Aerial surveillance will be incredibly difficult for civil rights and civil liberties advocates to grapple with. It may seem reasonable to advocate for laws that would prevent fleets of drones with ARGUS-IS-powered cameras from flying over every city and suburb. But it would be challenging not to overreach into noncontroversial practices such as common police choppers. One solution here might be a “naked-eye rule,” whereby court approval is necessary for individuals looking out of a plane to use advanced video technology on aircrafts. Maybe other middle-ground measures will emerge. One thing is sure, though: The Supreme Court’s ruling in Carpenter will not resolve this question.
Just as problematic as unchecked aerial surveillance is the growing power of facial-recognition technology. Already, 1 in 2 American adults is in a law enforcement facial-recognition network, and 1 in 4 local or state police departments can run facial-recognition searches. And “real-time” facial recognition—meaning facial recognition that scans a crowd and instantly identifies individuals on any type of preprogrammed watch list—will allow police to track as many people as they want in an automated manner. Police closed-circuit TV already blankets Chicago and other cities. And police body cameras, first hailed for bringing transparency, will expand law enforcement’s access to real-time video footage to an unprecedented degree. America’s largest body-camera vendors are actively working to incorporate facial recognition that could identify individuals, which—if widely used—could basically turn every beat cop into part of an automated system of identifying and logging the activities of every individual he or she passes.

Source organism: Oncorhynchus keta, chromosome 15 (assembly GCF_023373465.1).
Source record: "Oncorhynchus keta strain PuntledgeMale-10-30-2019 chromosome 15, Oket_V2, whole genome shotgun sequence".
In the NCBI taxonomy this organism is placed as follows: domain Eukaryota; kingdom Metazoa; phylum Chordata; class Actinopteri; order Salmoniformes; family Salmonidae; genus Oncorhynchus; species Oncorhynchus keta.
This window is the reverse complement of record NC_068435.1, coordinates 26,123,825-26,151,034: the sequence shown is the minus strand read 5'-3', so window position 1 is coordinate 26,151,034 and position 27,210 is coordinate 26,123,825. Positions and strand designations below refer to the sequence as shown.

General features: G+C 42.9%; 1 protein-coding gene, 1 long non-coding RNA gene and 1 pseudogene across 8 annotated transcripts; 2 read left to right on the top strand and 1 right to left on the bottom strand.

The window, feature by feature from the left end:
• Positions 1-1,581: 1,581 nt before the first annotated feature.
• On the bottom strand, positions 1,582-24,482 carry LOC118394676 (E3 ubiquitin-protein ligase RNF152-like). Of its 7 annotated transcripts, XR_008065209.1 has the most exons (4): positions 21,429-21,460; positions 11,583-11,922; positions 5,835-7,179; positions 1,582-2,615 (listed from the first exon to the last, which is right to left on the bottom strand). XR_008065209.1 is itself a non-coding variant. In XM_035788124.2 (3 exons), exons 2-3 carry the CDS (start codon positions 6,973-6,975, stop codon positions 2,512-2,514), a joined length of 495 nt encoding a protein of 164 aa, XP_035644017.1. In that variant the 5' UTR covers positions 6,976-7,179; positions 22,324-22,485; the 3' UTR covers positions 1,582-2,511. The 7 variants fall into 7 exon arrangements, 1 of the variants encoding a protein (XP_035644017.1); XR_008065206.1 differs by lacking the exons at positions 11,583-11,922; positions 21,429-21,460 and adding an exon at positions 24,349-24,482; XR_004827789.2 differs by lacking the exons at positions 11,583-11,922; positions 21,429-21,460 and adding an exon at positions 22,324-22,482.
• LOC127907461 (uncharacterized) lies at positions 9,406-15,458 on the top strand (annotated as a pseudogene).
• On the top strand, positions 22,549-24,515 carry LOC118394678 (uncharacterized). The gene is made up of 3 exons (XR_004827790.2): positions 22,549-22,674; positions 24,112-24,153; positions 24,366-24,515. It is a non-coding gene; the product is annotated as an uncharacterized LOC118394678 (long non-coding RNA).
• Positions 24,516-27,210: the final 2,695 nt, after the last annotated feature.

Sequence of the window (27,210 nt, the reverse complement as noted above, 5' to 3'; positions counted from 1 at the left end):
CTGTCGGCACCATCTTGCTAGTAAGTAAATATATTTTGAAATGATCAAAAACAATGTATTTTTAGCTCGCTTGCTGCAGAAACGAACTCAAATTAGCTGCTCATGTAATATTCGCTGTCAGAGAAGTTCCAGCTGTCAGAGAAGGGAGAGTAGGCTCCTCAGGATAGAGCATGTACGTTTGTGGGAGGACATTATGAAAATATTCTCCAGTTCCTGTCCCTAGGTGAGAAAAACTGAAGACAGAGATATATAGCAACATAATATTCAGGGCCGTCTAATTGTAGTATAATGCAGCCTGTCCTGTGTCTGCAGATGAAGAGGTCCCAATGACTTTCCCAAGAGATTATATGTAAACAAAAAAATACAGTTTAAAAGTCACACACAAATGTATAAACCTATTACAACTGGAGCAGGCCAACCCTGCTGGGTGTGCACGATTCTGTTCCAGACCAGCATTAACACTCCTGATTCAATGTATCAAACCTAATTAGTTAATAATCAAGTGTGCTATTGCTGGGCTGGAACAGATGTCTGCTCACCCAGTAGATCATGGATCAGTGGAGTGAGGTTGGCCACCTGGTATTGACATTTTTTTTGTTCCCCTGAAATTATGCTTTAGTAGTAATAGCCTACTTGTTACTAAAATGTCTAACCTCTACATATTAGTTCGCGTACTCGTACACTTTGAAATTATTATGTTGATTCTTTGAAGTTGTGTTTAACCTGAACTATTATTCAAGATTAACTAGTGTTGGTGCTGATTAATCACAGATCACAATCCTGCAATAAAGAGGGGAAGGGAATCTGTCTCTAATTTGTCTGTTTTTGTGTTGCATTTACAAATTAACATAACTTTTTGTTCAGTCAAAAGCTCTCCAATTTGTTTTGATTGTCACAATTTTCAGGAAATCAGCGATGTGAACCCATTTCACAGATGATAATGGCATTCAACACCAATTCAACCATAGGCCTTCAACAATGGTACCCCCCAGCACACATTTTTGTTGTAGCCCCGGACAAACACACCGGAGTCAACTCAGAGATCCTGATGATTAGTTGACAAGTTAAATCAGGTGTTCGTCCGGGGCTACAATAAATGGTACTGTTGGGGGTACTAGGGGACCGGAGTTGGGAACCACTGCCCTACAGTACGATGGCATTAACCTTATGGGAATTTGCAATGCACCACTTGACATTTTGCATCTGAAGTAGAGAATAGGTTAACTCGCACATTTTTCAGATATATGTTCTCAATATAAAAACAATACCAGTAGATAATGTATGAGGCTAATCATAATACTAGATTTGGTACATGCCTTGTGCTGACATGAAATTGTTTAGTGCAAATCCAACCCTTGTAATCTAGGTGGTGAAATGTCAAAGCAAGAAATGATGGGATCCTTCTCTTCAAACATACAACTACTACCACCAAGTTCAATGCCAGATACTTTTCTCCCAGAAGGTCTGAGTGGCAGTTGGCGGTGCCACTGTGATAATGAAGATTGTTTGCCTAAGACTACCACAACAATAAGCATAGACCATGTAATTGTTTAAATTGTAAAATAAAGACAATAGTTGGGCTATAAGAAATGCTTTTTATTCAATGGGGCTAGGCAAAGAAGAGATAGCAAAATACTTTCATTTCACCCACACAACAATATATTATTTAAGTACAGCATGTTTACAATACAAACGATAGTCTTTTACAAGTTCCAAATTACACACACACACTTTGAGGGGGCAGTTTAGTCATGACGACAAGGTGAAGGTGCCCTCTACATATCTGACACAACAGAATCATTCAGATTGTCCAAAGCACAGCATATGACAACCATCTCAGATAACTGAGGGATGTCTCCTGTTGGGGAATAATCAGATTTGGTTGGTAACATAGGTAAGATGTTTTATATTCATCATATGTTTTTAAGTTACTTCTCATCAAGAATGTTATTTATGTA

Given the seriousness of these threats to privacy, we cannot follow the same slow pattern we did for Jones and Carpenter. We cannot accept five or 10 years of location tracking that is even more pervasive than anything we’ve encountered before while we await the courts to sort it out. No matter how the Supreme Court rules on the Carpenter case, Congress and state legislatures need to begin taking the threat of pervasive location tracking—by whatever means—far more seriously. Sensitive information is sensitive no matter what tool is used to scoop it up en masse.
This article is part of Future Tense, a collaboration among Arizona State University, New America, and Slate. Future Tense explores the ways emerging technologies affect society, policy, and culture. To read more, follow us on Twitter and sign up for our weekly newsletter.